Figure 2. Purity and reproducibility of Leinco Isotype controls. A, Overlay of chromatograms representing three different lots of a Leinco isotype control. B, Two separate lots of Human IgG1 Isotype Control (Clone MOPC21.1, Lanes 2 and 3), further illustrating the purity and reproducibility of Leinco antibodies.

Examples of in vivo Functional Grade Primary Antibodies and Matching Isotype Controls

Target Primary Antibody Clone Isotype
PD-1 RMP1-14 Rat IgG2a
Interleukin-1 R JAMA-147 Armenian Hamster IgG
CD151 50-6 Mouse IgG1
CD96 3.3 Rat IgG1

It may be sufficient to use control antibody products that are produced from normal serum obtained from animals that have not been previously immunized.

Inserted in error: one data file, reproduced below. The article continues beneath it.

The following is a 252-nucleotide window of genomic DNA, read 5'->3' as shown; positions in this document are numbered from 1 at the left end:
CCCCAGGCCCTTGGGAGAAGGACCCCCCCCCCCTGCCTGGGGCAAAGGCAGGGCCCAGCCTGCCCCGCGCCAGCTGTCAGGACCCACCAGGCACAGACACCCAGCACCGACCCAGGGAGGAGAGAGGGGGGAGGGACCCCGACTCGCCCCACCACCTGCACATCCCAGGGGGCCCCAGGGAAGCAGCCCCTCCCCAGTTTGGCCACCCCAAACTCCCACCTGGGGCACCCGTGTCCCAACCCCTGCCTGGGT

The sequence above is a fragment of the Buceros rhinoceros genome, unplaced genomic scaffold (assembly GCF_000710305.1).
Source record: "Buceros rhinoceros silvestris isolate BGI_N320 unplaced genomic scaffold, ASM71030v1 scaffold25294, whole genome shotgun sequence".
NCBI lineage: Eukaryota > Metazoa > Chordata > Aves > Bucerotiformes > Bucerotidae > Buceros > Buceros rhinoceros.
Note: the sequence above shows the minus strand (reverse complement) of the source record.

Use of an Isotype Control in an in vivo Experiment

Use of an isotype control in an in vivo experiment

Figure 3. The ability of two in vivo functional-grade anti-PD-1 blocking antibodies (clones RMP1-14 and 29F.1A12, both isotype rat IgG2a κ) to reduce tumor size in a CT26 syngeneic model was tested compared to an isotype control (rat IgG2a κ). Testing involved groups of eight mice, each dosed at 10 mg/kg (0 for PBS control) per intraperitoneal administration, with twice-weekly (BIW) dosing for three weeks. Both anti-PD-1 clones were efficacious. 

Isotype Controls in Analytical Assays and Flow Cytometry

While isotype controls are used in flow cytometry, they should be used with care to avoid variations compared to the primary antibody, including specificity, concentration, degree of aggregation, and fluorophore:antibody (F/P) ratio (3, 4).